Feds Announce Charges in JP Morgan Hacking Case

By - November 10, 2015
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US prosecutors announced today that criminal charges are pending against three men who ran a hacking and fraud scheme. This included a 2014 attack against JP Morgan Chase and Co. that led to hundreds of millions of dollars in illicit profits. It also led to a major public relations debacle for JP Morgan that it is continuing to deal with to this day.

Gery Shalon, Joshua Samuel Aaron and Ziv Orenstein were charged on a 23 count indictment that included alleged crimes against 9 financial organizations and media companies. The schemes involved online casinos, processing payments for criminals and a bitcoin exchange that was illegal.

JP Morgan stated after the federal indictment was announced that the company appreciates the partnership with law enforcement to bring the alleged criminals to justice. It further stated that the company continues to cooperate with state and federal law enforcement to fight all kinds of cybercrime.

The charges announced this week were the first ones that were tied to the JP Morgan attack. Those alleged crimes compromised the private information of 83 million customer accounts. Prosecutors referred to it as the biggest theft of consumer data from any US financial organization. The indictment paints a disturbing picture of an international criminal enterprise that is built on stolen data that is acquired through major hacking schemes.

Federal authorities stated that the men executed the crimes using a server in Egypt that was rented under an alias. The men were under observation by federal authorities for several months.

E*Trade Financial Corp, Scottrade Inc and News Corp’s Dow Jones unit all were targeted by the defendants.

The charges announced this week expand the criminal case that was announced last summer. The alleged wrongdoing goes back to 2007.

Shalon and Orenstein are both Israeli citizens who were first arrested in July. Aaron is a US citizen who has lived in Tel Aviv and Moscow.

9 Hacking Incidents

The new federal charges portray Shalon as the leader of the group. The federal complaint claims that there were nine hackings that involved in the stealing of the data of 100 million people. Shalon and Orenstein have been accused of running 12 illegal casinos. They also are accused of collecting $18 million of fees through the payment processors ID Pay and Todur.

The indictment also stated that the illegal profits included tens of millions of dollars resulting from manipulating stock prices that were sold to customers whose data had been illegal stolen.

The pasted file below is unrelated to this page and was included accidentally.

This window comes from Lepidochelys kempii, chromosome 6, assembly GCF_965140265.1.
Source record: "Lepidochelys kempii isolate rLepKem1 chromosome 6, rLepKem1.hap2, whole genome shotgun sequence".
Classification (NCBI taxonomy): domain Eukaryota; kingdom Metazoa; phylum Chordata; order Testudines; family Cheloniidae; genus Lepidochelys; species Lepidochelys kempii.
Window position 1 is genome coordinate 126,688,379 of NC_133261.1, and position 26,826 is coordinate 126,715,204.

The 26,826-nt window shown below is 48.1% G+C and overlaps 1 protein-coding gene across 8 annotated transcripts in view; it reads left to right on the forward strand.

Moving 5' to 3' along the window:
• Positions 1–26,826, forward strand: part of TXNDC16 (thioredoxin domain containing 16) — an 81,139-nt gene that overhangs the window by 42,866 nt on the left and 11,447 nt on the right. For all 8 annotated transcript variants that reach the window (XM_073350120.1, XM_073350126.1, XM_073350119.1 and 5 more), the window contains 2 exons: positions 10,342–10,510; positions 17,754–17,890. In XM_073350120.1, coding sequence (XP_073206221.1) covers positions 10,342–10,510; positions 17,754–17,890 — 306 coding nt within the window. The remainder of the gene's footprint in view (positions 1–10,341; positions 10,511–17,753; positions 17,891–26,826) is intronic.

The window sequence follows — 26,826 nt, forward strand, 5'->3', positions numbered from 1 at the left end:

The federal indictment also includes several counts of securities fraud, computer hacking, ID theft, and illegal gambling on the Internet. All of the men face at least 10 years in federal prison if they are convicted of all the charges.

How the Scams Worked

The three men ran an allegedly fraudulent investment company. Law enforcement stated that the group would send out deceptive emails that would trick people into buying stock in the company, which would drive up the price. Then they would cash out before the crash happened.

Threat of Computer and Internet Fraud Growing

Computer and Internet fraud refers to any fraud that is done using electronic communications, including the Internet. While most states have laws against Internet fraud, note that most fraudulent acts online will be considered a federal crime. The reason for this is because the technological infrastructure that hackers use online is distributed all through the US. Most acts of fraud involving electronics by their nature will cross state lines.

Some of the more common Internet fraud crimes include:

  • Accessing any computer or network without proper authorization to get another person’s financial records or any information from a protected computer device.

  • Accessing any computer device intentionally without authorization that involves the business of the US government. It does not matter if that information was removed or changed when you accessed that computer device.

  • Causing damage to a protected computer device through the the transmission of computer programs, information, code or any other agents that can cause damage.

Computer and Internet fraud is taken very seriously by the federal government, and punishment can include a prison sentence of up to 20 years. Even if you do not have a past criminal record involving computer hacking, you still can get a prison sentence of 10 years.

Fines also can be levied based upon how much the damage cost that wa done to the computer system, and also the value of the data that was stolen. The person may need to surrender Internet access for years at a time, or serve probation.

The sentencing guidelines for these crimes are based upon the differences of value in the data that is stolen or compromised. More serious penalties are considered when the value of the data is more than $5000.

However, there is a statute of limitations for these crimes, which is five year according to 18 USC 3282.